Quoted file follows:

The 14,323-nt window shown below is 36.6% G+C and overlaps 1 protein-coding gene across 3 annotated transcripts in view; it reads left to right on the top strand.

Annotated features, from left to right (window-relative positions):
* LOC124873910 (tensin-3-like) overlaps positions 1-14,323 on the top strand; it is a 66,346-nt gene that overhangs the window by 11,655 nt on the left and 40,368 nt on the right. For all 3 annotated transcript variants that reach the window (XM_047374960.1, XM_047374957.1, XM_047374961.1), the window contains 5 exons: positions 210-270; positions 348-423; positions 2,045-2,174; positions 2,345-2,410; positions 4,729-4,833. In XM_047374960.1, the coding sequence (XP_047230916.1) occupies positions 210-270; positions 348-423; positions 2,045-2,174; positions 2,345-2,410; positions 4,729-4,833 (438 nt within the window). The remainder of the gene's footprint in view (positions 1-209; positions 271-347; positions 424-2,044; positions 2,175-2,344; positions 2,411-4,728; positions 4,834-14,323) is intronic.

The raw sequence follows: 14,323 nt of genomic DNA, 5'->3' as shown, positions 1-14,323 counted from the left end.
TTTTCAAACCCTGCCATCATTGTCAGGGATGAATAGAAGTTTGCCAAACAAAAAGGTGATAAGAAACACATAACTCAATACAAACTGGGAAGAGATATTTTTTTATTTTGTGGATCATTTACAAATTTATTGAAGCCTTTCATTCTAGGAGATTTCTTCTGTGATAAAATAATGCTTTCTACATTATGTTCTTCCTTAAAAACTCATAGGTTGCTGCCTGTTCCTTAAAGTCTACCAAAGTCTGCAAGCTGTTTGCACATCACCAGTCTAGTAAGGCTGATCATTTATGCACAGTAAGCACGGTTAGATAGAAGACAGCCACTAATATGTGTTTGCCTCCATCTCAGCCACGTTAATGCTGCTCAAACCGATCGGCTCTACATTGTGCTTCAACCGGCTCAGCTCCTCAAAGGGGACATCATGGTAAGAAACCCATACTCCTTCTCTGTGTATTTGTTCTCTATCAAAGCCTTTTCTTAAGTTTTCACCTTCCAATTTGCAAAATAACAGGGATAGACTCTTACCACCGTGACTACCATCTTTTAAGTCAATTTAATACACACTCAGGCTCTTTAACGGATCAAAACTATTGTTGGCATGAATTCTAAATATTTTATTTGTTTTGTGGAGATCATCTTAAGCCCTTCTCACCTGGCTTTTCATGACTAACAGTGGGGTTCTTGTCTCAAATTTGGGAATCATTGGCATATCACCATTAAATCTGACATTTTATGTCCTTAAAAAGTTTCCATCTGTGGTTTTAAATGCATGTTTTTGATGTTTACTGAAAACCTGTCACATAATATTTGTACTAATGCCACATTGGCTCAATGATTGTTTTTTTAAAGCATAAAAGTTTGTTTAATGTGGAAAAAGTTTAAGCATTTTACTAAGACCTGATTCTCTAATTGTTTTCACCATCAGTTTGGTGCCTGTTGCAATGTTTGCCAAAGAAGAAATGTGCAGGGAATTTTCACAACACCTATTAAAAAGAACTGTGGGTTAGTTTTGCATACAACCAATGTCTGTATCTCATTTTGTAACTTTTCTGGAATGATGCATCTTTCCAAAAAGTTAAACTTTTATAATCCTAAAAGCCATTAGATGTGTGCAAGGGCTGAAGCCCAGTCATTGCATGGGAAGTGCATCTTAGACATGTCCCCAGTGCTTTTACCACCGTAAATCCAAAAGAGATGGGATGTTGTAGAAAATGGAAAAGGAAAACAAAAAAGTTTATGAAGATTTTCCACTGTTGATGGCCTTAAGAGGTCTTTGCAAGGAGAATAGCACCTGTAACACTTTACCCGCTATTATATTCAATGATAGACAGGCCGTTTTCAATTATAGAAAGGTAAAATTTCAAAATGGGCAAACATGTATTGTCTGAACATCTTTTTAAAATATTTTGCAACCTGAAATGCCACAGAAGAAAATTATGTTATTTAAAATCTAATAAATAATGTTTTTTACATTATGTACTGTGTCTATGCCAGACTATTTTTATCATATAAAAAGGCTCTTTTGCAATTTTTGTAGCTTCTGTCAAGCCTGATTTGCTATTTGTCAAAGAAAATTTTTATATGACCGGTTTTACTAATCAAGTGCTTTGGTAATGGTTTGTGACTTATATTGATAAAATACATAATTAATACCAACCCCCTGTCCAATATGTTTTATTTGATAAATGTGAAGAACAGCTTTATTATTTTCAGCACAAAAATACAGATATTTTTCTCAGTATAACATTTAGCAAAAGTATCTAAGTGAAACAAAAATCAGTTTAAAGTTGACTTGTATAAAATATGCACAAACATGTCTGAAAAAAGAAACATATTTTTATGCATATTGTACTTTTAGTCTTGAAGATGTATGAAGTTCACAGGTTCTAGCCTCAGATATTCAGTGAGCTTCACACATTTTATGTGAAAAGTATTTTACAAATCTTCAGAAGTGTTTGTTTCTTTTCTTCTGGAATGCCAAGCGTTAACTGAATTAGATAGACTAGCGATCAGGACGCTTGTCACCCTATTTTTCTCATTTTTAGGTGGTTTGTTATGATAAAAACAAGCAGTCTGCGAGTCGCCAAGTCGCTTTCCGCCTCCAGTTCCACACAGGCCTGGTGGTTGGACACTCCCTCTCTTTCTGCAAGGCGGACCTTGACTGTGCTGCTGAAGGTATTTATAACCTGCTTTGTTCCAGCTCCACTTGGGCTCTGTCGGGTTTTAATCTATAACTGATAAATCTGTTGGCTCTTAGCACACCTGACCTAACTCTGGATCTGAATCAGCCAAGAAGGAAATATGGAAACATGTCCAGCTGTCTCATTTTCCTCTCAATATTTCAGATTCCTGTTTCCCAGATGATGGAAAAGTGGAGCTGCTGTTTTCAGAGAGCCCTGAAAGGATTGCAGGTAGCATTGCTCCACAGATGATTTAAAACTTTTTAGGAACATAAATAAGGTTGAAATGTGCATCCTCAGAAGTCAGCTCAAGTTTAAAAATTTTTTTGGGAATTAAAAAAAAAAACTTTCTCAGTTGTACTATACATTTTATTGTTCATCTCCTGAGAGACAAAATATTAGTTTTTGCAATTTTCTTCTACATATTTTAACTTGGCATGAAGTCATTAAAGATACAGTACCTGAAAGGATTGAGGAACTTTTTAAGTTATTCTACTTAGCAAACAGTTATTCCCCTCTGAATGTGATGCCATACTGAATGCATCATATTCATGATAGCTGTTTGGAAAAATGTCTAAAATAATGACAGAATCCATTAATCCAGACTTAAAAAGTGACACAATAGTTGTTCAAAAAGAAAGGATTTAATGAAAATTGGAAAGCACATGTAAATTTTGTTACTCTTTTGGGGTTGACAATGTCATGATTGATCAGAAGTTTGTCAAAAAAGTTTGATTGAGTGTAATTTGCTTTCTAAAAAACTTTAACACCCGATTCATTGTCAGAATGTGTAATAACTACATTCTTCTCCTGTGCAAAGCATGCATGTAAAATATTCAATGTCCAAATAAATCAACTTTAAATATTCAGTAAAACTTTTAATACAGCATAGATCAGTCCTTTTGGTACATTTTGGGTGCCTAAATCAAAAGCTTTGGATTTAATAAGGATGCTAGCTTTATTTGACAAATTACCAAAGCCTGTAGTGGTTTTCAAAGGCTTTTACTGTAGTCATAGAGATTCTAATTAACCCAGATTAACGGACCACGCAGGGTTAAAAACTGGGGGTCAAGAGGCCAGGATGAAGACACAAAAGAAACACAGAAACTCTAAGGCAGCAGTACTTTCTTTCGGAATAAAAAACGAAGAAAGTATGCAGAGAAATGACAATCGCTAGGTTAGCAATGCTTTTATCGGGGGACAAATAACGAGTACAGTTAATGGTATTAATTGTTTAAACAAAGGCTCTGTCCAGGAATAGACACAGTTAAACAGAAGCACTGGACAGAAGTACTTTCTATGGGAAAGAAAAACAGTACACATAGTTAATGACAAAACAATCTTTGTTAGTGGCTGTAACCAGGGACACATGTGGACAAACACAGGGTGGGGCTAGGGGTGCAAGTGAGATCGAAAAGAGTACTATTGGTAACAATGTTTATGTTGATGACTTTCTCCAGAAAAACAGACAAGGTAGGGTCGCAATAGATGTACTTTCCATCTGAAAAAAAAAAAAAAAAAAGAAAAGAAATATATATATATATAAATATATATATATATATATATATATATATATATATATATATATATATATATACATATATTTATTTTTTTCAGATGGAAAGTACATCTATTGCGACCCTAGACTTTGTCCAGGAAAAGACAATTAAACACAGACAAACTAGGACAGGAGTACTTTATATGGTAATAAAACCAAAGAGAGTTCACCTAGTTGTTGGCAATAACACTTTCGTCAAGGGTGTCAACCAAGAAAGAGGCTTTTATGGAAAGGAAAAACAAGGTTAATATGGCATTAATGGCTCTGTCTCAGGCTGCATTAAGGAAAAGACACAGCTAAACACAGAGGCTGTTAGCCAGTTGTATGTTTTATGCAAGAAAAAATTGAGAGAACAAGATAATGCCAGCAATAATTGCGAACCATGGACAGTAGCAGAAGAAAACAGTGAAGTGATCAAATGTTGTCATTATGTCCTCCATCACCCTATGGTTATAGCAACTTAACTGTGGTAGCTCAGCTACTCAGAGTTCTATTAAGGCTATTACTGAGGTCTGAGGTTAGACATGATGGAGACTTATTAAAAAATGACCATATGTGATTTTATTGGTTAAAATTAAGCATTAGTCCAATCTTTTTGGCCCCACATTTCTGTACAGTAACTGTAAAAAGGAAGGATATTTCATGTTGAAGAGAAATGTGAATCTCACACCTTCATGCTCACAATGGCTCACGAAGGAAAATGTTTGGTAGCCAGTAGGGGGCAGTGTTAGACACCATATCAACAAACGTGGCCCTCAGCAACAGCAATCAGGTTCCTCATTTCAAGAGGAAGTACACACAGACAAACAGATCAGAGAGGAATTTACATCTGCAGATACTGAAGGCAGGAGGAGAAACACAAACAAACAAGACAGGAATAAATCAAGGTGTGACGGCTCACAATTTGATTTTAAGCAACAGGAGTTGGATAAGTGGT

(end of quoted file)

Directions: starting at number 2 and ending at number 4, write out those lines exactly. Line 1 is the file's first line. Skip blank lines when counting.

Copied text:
Annotated features, from left to right (window-relative positions):
* LOC124873910 (tensin-3-like) overlaps positions 1-14,323 on the top strand; it is a 66,346-nt gene that overhangs the window by 11,655 nt on the left and 40,368 nt on the right. For all 3 annotated transcript variants that reach the window (XM_047374960.1, XM_047374957.1, XM_047374961.1), the window contains 5 exons: positions 210-270; positions 348-423; positions 2,045-2,174; positions 2,345-2,410; positions 4,729-4,833. In XM_047374960.1, the coding sequence (XP_047230916.1) occupies positions 210-270; positions 348-423; positions 2,045-2,174; positions 2,345-2,410; positions 4,729-4,833 (438 nt within the window). The remainder of the gene's footprint in view (positions 1-209; positions 271-347; positions 424-2,044; positions 2,175-2,344; positions 2,411-4,728; positions 4,834-14,323) is intronic.

The raw sequence follows: 14,323 nt of genomic DNA, 5'->3' as shown, positions 1-14,323 counted from the left end.